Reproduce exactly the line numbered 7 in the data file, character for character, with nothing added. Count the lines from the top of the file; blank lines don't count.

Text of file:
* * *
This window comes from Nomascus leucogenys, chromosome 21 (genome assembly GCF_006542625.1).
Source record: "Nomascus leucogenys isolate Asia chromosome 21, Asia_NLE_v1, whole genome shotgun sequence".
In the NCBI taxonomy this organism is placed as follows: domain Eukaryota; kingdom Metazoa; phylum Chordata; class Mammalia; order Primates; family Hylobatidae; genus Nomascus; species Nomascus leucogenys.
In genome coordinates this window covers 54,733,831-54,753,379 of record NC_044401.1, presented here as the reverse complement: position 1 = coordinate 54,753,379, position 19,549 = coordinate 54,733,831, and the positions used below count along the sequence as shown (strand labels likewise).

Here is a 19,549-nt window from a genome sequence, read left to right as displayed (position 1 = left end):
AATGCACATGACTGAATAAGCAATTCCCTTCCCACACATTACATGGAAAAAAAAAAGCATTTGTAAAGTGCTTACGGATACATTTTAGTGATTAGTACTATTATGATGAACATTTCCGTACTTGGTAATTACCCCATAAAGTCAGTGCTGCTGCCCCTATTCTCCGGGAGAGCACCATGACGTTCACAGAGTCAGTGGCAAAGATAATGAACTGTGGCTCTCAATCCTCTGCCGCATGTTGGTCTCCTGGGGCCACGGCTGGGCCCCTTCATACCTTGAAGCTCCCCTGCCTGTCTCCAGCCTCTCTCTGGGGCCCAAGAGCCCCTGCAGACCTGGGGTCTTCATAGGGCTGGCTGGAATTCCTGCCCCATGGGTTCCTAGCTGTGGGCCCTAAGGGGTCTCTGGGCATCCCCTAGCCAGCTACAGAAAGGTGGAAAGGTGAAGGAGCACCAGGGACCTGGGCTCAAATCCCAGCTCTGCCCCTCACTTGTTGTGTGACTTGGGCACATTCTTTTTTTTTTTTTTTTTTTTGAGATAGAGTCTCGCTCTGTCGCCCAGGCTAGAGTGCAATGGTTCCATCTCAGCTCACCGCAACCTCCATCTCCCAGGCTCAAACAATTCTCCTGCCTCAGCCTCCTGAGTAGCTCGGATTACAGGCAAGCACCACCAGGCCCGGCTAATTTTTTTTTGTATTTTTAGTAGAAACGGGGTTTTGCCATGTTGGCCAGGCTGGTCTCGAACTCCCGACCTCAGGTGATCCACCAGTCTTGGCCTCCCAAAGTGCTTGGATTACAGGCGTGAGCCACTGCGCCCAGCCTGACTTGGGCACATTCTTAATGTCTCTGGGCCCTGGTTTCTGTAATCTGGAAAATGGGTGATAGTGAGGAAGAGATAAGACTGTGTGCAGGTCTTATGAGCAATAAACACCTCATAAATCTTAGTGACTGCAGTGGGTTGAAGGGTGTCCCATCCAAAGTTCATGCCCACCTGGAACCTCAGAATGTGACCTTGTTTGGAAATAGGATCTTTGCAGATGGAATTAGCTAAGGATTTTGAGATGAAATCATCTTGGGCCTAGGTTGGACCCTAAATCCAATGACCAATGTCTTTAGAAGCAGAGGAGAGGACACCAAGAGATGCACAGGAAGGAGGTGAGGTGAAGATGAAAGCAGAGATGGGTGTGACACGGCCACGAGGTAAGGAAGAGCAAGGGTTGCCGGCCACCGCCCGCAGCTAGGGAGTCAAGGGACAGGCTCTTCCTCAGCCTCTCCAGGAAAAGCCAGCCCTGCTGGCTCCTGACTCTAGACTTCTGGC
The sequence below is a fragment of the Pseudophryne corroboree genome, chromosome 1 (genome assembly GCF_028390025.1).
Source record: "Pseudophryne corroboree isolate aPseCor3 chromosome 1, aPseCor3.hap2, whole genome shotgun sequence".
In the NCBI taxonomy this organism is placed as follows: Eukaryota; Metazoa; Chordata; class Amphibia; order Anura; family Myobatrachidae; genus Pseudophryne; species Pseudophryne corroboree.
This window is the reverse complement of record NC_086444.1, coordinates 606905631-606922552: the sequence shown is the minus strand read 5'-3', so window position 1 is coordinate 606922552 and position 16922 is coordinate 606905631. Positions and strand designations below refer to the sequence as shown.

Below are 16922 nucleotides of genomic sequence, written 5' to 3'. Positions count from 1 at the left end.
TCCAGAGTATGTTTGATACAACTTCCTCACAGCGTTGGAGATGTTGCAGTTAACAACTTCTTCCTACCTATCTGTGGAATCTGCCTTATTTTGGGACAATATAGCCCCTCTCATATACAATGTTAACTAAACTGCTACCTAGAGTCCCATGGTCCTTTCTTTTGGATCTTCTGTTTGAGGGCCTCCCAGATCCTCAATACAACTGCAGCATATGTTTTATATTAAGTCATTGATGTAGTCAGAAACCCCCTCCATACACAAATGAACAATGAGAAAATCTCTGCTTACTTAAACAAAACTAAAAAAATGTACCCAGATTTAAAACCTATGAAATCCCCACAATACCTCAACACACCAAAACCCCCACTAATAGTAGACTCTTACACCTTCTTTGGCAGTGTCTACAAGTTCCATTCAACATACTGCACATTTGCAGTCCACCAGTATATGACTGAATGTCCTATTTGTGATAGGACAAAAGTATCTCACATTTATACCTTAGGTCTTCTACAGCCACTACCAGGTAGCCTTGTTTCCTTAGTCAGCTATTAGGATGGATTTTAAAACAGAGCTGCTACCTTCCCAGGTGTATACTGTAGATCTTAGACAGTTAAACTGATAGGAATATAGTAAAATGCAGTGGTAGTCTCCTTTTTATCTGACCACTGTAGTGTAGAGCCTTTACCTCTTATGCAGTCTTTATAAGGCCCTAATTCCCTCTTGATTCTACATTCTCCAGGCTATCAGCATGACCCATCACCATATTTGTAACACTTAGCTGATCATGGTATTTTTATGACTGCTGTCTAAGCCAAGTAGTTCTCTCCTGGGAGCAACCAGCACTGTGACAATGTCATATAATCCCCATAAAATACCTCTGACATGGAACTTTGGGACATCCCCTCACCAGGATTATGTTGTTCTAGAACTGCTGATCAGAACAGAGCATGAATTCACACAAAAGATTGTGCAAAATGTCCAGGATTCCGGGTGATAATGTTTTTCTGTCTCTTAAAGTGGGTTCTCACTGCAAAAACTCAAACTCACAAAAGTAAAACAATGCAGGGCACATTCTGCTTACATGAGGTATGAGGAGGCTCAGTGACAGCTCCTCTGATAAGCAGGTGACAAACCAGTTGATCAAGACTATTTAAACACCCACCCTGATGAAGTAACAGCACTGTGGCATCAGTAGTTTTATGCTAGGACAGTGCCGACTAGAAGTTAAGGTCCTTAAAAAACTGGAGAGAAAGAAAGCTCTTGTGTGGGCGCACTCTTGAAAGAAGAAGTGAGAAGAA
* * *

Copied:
The sequence below is a fragment of the Pseudophryne corroboree genome, chromosome 1 (genome assembly GCF_028390025.1).